What's at stake: Although agents aren't infallible, they're professionals. Selling books is their business, and they bring a perspective to book projects that authors usually lack. Smart authors listen and are open to ideas that can enhance their books.

8. You say you'll approach celebrities or authorities for endorsements or interviews when you have no contacts. If you say, "I'll pitch Oprah Winfrey with this project," you should explain your connection to her. And you'd better actually have one.

What's at stake: Overzealous claims make editors question other promises you make in the proposal.

9. You're sloppy. You throw together a bunch of information and think your book will be sold because of the genius of your core idea. Your submission has no structure. Learn how to write a query letter and a proposal, which are authors' main marketing tools.

What's at stake: Agents and editors want to work with professional writers who've taken the time to learn precisely what they should submit and how it should be submitted. Writers who don't do their homework generally require more hand holding down the line, which busy publishing professionals don't need.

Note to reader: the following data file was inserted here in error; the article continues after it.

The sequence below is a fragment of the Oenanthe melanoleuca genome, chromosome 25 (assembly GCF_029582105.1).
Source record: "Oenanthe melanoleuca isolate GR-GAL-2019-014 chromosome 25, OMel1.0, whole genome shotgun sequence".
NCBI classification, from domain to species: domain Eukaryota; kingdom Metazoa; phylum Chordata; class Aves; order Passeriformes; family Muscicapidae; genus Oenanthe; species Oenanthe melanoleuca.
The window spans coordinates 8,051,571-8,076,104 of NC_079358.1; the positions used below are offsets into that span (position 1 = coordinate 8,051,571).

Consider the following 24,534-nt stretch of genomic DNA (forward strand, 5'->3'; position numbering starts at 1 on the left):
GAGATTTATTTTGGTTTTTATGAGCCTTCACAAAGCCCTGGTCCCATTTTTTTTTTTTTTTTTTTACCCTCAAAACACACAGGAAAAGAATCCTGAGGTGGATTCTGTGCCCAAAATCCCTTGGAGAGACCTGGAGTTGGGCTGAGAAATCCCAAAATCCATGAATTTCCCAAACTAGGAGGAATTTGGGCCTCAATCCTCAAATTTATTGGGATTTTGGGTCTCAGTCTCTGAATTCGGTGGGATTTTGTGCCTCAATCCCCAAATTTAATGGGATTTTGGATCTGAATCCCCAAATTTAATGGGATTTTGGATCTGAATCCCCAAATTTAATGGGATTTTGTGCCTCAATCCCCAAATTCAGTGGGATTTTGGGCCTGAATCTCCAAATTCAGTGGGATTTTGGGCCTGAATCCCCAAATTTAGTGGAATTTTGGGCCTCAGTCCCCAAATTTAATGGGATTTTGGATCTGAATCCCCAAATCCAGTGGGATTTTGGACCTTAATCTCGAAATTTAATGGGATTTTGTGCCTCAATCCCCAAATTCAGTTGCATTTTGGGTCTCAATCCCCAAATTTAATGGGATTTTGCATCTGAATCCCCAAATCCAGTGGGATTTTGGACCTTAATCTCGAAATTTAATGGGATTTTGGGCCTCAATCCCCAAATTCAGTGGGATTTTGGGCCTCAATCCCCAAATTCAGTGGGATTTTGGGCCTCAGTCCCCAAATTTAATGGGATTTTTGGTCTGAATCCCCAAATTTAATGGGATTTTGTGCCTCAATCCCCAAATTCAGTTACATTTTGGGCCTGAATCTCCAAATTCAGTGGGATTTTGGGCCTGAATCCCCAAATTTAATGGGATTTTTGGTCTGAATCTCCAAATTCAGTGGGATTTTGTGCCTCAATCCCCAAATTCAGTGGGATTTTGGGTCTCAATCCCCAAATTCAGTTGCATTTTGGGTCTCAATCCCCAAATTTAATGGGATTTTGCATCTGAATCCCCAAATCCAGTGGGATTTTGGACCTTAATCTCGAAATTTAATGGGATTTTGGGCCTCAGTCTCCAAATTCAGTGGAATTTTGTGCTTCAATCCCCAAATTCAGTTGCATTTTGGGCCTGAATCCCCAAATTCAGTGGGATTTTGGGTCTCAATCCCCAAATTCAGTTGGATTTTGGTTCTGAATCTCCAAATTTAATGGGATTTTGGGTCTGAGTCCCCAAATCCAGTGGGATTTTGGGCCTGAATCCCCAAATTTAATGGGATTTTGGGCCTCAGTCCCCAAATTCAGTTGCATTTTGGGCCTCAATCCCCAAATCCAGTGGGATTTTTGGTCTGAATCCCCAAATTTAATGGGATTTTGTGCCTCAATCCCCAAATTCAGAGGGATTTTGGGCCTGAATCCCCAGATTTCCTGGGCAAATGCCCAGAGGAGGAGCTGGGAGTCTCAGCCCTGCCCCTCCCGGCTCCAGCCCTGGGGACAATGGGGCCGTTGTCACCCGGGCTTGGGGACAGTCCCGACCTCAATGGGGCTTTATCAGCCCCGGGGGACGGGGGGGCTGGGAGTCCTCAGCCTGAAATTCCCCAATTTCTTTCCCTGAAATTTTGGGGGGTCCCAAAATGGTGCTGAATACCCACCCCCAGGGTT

10. You're secretive. You don't disclose anything about your background or credentials. Maybe you deliberately omit this information out of fear of seeming inadequate; or perhaps you actually have excellent credentials but are overly modest.

What's at stake: To sell you and your book, your agent or editor needs to know who you are and what you've done to convince others of the value of your book.

11. You don't include a sample chapter; instead you want to sell your book idea first and then write the book.

What's at stake: Publishers need to see writing samples. Most think that you should know to submit a sample chapter or two. When you don't, it makes the publisher feel that you're lazy or deceptive.

12. You constantly tinker. Don't burn out your agent or editor by constantly resubmitting new or revised versions.

What's at stake: He could get frustrated and scrap you and your many versions. Work on your submission until you feel satisfied, then stop and leave it alone. Don't make additions, deletions, changes or revisions, unless they're specifically requested. Take your best shot—and then let your agent or editor try to sell it.

Excerpted from Author 101:Bestselling Book Proposals, copyright © by Rick Frishman and Robyn Freedman Spizman. Used with permission of Adams Media, an imprint of F+W publications, Inc. Visit your local bookseller or call (800)448-0915 to obtain a copy.